Sacramento City Unified School District honored Serna by naming their new headquarters, residing on 47th Avenue, after him.


October 26, 1999 CONTACT: Erin Garvey
(916) 445-8994


Sacramento - Lt. Governor Cruz M. Bustamante has proclaimed Wednesday, October 27th, "Mayor Joe Serna, Jr. Day" in honor of Sacramento Mayor Joe Serna, Jr. and his dedication to public service.

"Mayor Joe Serna has been a true leader throughout his years of service to the people of Sacramento and California. He has led his hometown of Sacramento through continued growth and economic expansion with strong leadership, good humor and a commitment to making it the center of a dynamic, thriving region," said Bustamante, who is issuing the proclamation in his capacity as Acting Governor. "He has been an inspiration to thousands, and he has done it with enthusiasm and integrity."

Under Mayor Serna's leadership, the City of Sacramento has experienced significant growth and expanded opportunity. During his two terms as Sacramento's chief executive, Serna worked hard to stimulate the economic health of the city, appointing Sacramento's first Council of Economic Advisors to help the city frame an economic agenda.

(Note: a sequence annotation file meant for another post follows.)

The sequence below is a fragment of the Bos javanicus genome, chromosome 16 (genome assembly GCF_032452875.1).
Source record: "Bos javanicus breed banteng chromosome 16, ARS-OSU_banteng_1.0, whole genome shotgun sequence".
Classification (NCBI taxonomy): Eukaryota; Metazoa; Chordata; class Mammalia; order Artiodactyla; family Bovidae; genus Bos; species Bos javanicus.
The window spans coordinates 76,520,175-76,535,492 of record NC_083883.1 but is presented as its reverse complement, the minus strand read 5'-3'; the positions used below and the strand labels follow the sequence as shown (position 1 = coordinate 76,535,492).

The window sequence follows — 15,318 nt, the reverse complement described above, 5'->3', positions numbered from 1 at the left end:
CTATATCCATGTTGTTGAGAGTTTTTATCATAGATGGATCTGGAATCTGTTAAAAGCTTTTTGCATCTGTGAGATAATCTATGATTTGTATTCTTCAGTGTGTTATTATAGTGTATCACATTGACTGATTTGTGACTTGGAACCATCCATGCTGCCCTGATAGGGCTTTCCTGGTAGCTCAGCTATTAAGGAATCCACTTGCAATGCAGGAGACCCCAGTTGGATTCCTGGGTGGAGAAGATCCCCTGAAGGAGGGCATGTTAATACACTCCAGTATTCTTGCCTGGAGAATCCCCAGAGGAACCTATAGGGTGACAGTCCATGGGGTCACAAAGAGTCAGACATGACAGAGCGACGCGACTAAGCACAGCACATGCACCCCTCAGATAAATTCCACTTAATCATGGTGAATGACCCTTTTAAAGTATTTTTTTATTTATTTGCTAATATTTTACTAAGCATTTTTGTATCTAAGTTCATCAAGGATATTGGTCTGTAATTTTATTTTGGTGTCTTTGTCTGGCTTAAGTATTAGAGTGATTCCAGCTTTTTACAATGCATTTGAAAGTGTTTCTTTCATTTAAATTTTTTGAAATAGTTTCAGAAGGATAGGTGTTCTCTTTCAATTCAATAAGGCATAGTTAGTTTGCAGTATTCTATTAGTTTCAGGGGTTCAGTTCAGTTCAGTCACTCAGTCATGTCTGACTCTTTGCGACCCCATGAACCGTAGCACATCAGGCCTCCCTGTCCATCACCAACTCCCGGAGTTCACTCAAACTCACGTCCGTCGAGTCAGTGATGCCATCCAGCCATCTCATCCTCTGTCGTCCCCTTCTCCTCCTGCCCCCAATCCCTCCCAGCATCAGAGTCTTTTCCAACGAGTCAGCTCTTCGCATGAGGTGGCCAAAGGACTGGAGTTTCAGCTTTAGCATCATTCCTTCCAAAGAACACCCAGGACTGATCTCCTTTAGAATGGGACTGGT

Mayor Serna revitalized Sacramento's downtown core with key initiatives, such as the Sacramento Downtown Partnership Association, an advocacy group for downtown development, and the founding of the weekly "Thursday Night Market" summer fair.

The mayor also has fought tirelessly to keep large employers in Sacramento. He played an instrumental role in getting Packard Bell NEC to move its headquarters to Sacramento, a move that created thousands of new jobs.